The more high-tech your devices are, the faster they become obsolete. That’s heartbreaking for thrifty people who don’t like to replace something that still works, even if it doesn’t work for your needs anymore. Most households have obsolete but still-working gadgets stored somewhere “in case I ever need it.” You probably won’t, but there's a fuzzy line between obsolete and collectible. As older devices become rarer, they may be worth something for that alone. Take the Atari VCS:
Before it was called the Atari 2600, it was called the Atari VCS, or video computer system. If you got one of these early generation machines from 1980-1982 and still own it, you’re in luck: they’re going for around $100 on eBay. And if you’ve got some games to go with it, you’ll pull in even more depending on which titles you can offer. Air Raid is the most expensive, with one selling for over $30,000 a few years ago, while ET is the most interesting in that it is widely considered one of the worst games for the console. A few years ago, a massive collection of ET games was dug out of a landfill in New Mexico, so owning one is like owning a fun bit of video game history.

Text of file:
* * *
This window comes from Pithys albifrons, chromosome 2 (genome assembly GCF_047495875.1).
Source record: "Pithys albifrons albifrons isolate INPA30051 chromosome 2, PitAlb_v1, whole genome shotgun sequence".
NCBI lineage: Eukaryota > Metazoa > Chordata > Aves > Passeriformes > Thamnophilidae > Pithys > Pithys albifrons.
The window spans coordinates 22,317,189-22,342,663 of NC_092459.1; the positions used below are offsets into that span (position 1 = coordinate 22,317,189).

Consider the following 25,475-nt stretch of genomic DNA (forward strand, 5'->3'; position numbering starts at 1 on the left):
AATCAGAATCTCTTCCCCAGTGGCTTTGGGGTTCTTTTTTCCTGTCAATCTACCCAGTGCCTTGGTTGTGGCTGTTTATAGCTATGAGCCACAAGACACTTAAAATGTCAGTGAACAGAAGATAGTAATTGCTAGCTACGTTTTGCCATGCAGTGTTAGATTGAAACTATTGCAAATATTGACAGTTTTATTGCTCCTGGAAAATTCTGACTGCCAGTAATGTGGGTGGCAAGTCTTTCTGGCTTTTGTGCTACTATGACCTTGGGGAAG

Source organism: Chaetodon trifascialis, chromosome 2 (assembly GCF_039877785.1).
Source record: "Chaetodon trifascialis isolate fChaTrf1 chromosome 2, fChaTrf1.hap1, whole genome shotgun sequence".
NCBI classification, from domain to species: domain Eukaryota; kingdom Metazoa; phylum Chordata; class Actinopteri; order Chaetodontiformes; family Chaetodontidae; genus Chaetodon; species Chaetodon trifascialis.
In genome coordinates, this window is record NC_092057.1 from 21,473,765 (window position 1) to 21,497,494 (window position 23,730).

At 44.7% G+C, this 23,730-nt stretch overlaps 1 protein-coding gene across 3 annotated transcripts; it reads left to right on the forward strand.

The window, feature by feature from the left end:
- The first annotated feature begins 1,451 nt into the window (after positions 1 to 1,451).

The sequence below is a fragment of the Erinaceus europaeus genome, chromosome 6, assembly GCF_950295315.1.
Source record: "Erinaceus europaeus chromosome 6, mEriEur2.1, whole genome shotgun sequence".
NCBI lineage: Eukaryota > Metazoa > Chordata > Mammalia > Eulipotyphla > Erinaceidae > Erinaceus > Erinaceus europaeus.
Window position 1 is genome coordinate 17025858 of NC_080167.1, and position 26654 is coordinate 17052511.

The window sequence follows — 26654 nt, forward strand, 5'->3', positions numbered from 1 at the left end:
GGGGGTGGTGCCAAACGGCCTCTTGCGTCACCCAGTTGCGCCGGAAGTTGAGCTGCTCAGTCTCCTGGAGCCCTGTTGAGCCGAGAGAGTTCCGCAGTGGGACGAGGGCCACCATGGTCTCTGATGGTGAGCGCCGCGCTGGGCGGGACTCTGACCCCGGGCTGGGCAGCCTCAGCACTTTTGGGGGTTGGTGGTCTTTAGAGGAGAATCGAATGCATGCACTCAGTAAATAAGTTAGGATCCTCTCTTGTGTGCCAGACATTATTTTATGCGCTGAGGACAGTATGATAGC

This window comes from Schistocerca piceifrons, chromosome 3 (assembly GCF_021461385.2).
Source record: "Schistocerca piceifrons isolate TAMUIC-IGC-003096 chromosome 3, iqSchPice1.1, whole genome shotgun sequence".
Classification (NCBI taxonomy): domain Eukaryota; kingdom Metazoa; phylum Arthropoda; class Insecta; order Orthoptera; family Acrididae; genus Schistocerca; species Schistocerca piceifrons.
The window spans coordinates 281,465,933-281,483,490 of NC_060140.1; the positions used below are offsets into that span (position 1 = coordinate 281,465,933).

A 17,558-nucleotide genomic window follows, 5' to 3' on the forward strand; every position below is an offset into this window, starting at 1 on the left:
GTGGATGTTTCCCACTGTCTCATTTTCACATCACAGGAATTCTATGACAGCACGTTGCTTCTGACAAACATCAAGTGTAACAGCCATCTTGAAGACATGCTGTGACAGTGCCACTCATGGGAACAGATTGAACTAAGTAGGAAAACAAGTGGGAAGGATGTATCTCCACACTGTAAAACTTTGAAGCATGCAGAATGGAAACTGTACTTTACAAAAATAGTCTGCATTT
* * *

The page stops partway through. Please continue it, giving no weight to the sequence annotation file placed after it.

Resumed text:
You might recognize some of the computers, music players, phones, and more in a list of outdated devices that may be worth money anyway at Money Inc.